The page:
Subscribe to our newsletter

     By signing up, you agree to our Terms Of Use.


    • About Us
    • |
    • Contribute
    • |
    • Contact Us
    • |
    • Sitemap

    Some of Shanghai’s COVID Patients Are Recovered But Restless

    Residents have complained of multiple problems ranging from accessing transport to being allowed into their apartments once discharged.

    Shanghai residents recovered from COVID-19 said being discharged from “shelter hospitals” isn’t necessarily an end to their ordeal. Many complained of difficulties ranging from post-recovery quarantine to being accepted by their residential communities despite authorities prohibiting such activities. 

    A resident surnamed Guo from the Pudong New Area told Sixth Tone that she waited for about four days to be transferred from a centralized quarantine facility in Chongming District to her home on Wednesday. Earlier that day, her neighborhood committee said she wasn’t registered on their list of returnees but later approved entry without giving a reason.

    “Medical staff told us we had met the criteria for being discharged, but had to wait for further notice, again and again … I grew anxious about testing positive again after hearing of a similar case,” Guo said. “Getting infected is actually nothing serious. But the chaos makes me feel exhausted.”

    Shanghai has converted multiple public venues to shelter hospitals — or fangcang — to house COVID-19 patients with mild or no symptoms. More than 20,000 recovered patients were released from six shelter hospitals managed by the city government over the past two days, authorities said Thursday.

    The city continued to see a record daily surge in infections Wednesday, logging over 27,000 cases for that day.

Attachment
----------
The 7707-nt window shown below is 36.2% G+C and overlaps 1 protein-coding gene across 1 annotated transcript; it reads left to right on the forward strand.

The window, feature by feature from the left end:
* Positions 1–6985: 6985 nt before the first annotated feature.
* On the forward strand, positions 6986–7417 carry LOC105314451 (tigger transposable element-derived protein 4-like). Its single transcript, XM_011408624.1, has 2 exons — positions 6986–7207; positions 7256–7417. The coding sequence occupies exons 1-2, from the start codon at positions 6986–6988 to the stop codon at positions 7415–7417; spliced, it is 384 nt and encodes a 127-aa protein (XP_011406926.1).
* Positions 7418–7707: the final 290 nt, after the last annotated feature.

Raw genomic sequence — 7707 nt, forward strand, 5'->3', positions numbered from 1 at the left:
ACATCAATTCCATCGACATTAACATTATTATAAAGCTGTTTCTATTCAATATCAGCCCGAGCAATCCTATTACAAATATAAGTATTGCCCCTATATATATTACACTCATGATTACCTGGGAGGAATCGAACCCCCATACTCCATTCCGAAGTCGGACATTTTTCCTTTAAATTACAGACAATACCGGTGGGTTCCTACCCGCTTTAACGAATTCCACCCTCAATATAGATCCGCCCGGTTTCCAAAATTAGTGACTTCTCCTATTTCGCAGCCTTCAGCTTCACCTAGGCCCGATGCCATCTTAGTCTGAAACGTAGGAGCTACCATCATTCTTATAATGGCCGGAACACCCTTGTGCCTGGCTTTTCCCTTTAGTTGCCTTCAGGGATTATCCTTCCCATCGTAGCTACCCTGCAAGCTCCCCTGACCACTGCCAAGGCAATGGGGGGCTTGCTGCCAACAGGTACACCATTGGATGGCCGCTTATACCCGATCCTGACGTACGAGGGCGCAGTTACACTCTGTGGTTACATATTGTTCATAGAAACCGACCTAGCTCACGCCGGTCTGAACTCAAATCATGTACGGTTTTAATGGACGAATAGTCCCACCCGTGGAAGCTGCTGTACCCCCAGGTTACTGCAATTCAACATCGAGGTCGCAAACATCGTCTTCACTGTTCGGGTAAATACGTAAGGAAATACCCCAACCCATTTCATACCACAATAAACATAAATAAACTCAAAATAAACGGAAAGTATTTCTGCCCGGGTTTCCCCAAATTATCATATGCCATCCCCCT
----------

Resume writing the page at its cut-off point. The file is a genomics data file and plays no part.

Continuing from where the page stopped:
Local officials said they were discharging recovered COVID-19 patients in batches for a follow-up self-quarantine at home. But like Guo, people have described the dismay over getting into their apartment complexes and even buying groceries.

    A social media user shared that she walked 7 kilometers in the rain on Wednesday from a transfer station — where discharged patients are first sent from the shelter hospital — to her apartment. She added the bus that was scheduled to pick her up didn’t arrive.

    For Guo, she said she was worried about securing food supplies after getting back home, as the city remains in a strict lockdown for a second week. She managed to buy mostly frozen food that could be stored for a long time.

    According to China’s latest rules, those infected are allowed to be discharged from quarantine facilities or hospitals after they test negative for the virus in two consecutive nucleic acid tests at least 24 hours apart. They are then required to undergo a seven-day self-monitoring period at home.

    Guo had already tested negative for COVID-19 twice, two days apart, a week after being admitted on April 1. However, she had to spend longer at the quarantine facility due to untimely transfers.

    “The average length of stay in a fangcang is being gradually cut to about one week,” a local health official said during a separate press conference Wednesday. “An increasing number of people have left fangcang in recent days, requiring the hospitals to coordinate with local communities, and district governments to arrange transfers.”

    Despite officials pledging a smooth transfer for recovered patients, that hasn’t been the case for some.

    Gong Xing was infected while on a business trip to Shanghai in March and admitted to a shelter hospital late last month. He told Sixth Tone that he was discharged from the facility Wednesday only to find that he had nowhere to stay.

    “The lease term for the place I rented had expired,” said the 28-year-old, using a pseudonym for privacy concerns. “Most hotels told me they were either closed to the public or requisitioned by the government. I finally checked into a hotel after searching for six hours. Otherwise, I would have been ready to sleep in a tent for days.”

    Editor: Bibek Bhandari.

    (Header image: A medical worker sterilizes luggage and other items of recovered patients at a “shelter hospital” in Shanghai, April 9, 2022. IC)